Public higher education has undergone a process similar to that in the national polity: a one-sided struggle by those with power to shape the institution to be more market driven, more focused on what will generate (non-state) revenues, more dominated by top administrators, and less concerned about the working class and people of color. This article examines these trends nationally with a focus on one case study, the University of Massachusetts Amherst, the state’s public higher education flagship university. First the article examines the concentration of power in fewer hands. Second it looks at the squeeze in the middle, the way cuts in state appropriations coincide with increases in tuition and fees. Third, it examines attacks on the working class and people of color through changing the rules on affirmative action, reducing support services for students of color and others, and shifting away from needs-based financial aid toward an increased reliance on so-called merit-based financial aid. Fourth, the article describes a vigorous attempt to contest these changes, which has won some victories and has certainly helped to raise awareness of the class issues involved in the transformation of public universities. Finally, the article assesses both the main trends and the efforts to contest those changes.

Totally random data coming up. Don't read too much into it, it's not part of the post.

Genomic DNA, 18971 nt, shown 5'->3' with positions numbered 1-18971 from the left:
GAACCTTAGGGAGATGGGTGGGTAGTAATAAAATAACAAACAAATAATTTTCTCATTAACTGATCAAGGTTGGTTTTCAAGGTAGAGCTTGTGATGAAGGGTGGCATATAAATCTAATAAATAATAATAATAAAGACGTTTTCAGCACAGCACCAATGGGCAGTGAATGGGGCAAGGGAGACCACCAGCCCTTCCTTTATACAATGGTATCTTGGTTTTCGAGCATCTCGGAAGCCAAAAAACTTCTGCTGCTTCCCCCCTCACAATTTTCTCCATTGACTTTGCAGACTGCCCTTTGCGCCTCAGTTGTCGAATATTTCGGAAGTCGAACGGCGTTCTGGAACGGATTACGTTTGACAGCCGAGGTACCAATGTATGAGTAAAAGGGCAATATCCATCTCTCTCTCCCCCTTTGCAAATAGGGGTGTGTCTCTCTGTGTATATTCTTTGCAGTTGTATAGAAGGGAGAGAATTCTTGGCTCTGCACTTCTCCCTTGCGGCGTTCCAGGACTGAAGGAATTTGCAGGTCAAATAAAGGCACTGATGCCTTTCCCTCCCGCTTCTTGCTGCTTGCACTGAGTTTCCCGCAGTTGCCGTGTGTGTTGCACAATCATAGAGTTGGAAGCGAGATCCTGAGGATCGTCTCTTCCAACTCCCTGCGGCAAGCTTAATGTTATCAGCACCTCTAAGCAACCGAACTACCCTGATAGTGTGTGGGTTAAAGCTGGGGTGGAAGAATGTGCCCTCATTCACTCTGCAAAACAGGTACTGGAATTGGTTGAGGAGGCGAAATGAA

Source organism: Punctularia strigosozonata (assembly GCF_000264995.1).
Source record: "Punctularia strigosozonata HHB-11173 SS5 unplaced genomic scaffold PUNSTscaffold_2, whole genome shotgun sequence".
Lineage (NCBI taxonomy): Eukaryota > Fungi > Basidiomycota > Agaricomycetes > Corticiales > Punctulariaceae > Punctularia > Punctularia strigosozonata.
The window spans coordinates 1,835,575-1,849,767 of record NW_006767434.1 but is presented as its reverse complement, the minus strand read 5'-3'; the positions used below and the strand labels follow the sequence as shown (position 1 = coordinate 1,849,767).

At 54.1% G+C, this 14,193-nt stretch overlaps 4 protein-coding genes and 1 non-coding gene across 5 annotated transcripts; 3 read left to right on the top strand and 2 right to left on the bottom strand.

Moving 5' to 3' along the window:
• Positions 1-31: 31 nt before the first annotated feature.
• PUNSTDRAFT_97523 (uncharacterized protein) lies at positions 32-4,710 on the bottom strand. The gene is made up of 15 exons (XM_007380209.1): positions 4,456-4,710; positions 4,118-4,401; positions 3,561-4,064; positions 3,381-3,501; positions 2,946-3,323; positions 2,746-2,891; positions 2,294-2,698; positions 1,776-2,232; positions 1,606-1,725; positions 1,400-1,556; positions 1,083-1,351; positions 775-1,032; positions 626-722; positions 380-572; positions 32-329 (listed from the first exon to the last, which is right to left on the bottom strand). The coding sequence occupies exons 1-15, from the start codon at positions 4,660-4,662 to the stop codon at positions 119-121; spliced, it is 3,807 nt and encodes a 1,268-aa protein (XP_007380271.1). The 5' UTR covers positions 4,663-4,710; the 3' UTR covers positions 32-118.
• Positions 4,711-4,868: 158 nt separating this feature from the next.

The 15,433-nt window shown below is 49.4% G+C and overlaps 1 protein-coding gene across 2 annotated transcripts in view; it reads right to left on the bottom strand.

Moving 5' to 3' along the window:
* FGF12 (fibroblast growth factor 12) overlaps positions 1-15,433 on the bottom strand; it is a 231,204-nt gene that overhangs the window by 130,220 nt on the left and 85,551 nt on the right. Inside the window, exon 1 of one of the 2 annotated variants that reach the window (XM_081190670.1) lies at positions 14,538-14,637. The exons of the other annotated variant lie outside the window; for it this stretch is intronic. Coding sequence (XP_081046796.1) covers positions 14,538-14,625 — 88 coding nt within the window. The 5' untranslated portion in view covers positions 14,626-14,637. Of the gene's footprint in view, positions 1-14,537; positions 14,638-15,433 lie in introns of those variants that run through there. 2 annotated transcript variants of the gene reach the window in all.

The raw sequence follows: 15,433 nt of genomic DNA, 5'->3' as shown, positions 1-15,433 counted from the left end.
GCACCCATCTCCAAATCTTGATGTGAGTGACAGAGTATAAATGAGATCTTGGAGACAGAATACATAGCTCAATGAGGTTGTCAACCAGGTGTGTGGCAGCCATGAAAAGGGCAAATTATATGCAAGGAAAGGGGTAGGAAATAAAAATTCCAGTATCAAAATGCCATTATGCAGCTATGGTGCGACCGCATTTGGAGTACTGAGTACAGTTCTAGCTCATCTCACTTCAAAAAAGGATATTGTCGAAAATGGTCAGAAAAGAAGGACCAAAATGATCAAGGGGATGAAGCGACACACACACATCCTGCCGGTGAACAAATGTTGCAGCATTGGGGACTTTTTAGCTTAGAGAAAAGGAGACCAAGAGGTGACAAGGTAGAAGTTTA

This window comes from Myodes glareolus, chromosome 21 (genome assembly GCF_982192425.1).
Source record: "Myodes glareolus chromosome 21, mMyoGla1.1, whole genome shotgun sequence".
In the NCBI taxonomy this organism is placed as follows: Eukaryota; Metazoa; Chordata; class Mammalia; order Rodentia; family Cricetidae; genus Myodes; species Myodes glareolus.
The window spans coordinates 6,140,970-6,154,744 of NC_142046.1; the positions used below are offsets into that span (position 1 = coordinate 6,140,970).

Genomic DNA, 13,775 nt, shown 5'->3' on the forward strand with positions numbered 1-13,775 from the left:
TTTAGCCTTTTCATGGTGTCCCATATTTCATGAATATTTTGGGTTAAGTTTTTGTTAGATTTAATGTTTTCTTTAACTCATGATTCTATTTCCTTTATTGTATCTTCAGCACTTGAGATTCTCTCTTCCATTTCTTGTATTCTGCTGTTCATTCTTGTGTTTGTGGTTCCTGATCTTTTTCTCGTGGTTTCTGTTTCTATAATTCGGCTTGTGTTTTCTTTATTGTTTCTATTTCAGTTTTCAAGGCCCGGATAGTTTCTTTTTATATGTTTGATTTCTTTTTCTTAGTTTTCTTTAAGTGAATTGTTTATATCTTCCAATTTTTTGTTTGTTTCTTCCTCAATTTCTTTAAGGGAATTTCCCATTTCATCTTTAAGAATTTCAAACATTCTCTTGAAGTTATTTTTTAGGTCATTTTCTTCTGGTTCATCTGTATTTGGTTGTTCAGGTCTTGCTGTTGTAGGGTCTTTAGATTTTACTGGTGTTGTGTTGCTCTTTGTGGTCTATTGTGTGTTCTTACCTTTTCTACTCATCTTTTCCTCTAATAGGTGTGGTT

Available at: http://works.bepress.com/dan_clawson/12/